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twelve thousand pounds, as soon as the college had ceased to use the building, in 1829; and since 1826 a tax of eighteenpence a quarter had been levied upon members of the University for the further support of the library. What was really needed was an organising head to direct and give a unity to all these movements for increase, and to turn the additional room to a proper account when granted by the University. It is the want of this which has rendered the library that chaos which is so often and so justly complained of, and which it will require stronger hands than the University is likely to have for some time in any way to remedy satisfactorily. A little more than thirty years ago a grand plan was conceived of erecting a large quadrangle on the site of the old buildings. One side was really built, what is now known as Cockerell's building; but instead of mapping out the building for various definite classes of books, the spare room was seized at once, one of the rooms temporarily emptied into this, and the emptied room at once employed to hold the Fitzwilliam Collection. This want of organisation had the effect of destroying any arrangements that might have been contemplated for both of the rooms in question.
Soon after this, in 1853, the Syndicate was re-constituted on a new basis; instead of consisting of all the officials of the University, it was to consist of sixteen picked men, distinguished and active in different branches of literature, who might be a material assistance in directing the choice of books to be added to the library, and in giving advice and directions as to the general administration of the place. The idea was excellent; the fresh activity of the new body was considerable; the only misfortune was that it was new wine put into old bottles. No care at all was taken to increase the strength of the real executive of the library; and for many years this fermentation only resulted in a constant fluctuation of places made and unmade, and orders made and unmade or else left to lie neglected in the records of the proceedings of the Syndicate. It must be many years before the evils of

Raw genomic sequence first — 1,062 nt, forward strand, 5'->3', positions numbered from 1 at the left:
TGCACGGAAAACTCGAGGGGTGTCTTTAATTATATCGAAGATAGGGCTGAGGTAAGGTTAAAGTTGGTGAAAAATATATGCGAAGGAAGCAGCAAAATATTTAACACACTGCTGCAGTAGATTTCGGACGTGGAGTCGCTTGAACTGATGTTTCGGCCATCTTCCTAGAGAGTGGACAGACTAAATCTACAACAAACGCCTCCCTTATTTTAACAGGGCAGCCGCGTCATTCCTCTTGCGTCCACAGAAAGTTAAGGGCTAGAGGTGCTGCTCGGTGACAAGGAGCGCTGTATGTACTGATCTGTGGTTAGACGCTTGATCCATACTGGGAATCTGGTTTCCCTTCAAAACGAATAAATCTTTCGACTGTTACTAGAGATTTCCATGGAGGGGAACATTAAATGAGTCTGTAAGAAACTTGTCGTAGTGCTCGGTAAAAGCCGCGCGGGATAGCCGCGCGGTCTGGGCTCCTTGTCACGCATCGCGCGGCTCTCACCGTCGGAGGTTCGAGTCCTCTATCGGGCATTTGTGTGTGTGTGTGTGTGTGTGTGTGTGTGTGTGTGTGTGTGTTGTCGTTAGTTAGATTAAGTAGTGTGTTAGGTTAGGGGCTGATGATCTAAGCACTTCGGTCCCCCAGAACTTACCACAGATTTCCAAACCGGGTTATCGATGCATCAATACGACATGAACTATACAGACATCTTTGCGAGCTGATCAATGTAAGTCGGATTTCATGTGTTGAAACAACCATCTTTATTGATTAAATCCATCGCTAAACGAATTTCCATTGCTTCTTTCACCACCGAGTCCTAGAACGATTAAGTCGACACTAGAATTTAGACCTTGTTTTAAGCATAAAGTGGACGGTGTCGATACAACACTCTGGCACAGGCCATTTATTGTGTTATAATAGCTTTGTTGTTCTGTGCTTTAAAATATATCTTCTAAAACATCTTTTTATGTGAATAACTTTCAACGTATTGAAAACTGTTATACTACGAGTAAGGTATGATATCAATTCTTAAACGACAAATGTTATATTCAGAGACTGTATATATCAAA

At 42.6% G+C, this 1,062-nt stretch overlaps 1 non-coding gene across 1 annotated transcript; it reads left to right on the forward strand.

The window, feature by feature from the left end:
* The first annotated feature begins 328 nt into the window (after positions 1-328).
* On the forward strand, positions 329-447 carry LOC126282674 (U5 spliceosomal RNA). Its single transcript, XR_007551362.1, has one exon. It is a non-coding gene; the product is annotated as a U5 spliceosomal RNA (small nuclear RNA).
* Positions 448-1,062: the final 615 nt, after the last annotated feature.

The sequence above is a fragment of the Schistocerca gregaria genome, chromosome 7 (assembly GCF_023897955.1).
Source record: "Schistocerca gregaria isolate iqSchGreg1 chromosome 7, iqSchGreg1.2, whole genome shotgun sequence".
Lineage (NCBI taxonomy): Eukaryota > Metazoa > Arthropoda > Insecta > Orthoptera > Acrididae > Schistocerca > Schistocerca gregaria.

this state of things can be got rid of from the place, with much greater energy and organising power than the University now has at its disposal. Let us only hope that the undoubtedly good elements in the new constitution will bear fruit more effectually than the bad; and that the larger the library grows, the larger may be the circle of those who find it an indispensable and at the same time an increasingly available source of supply for their literary needs.
BY THE SAME.
MEMORANDA No. 1. February 1868. The printer of the Historia S. Albani. IS.
A CLASSIFIED INDEX OF THE FIFTEENTH CENTURY Books in the Collection of M. J. de Meyer, which were sold at Ghent in November 1869. (Memoranda No 2. April 1870.) IS.
LIST OF THE FOUNTS OF TYPE AND WOODCUT DEVICES used by printers in Holland in the fifteenth century. (Memoranda No. 3. June 1871.) IS.
THE SKELETON OF CHAUCER'S CANTERBURY TALES: an attempt to distinguish the several fragments of the work as left by the author. Printed 1868. (Memoranda No. 4. Issued November 1871.) IS.
NOTICE OF A FRAGMENT OF THE FIFTEEN OES and other
prayers printed at Westminster by W. Caxton about 1490-91, preserved in the library of the Baptist College, Bristol. (Memoranda No. 5. November 1877.) IS.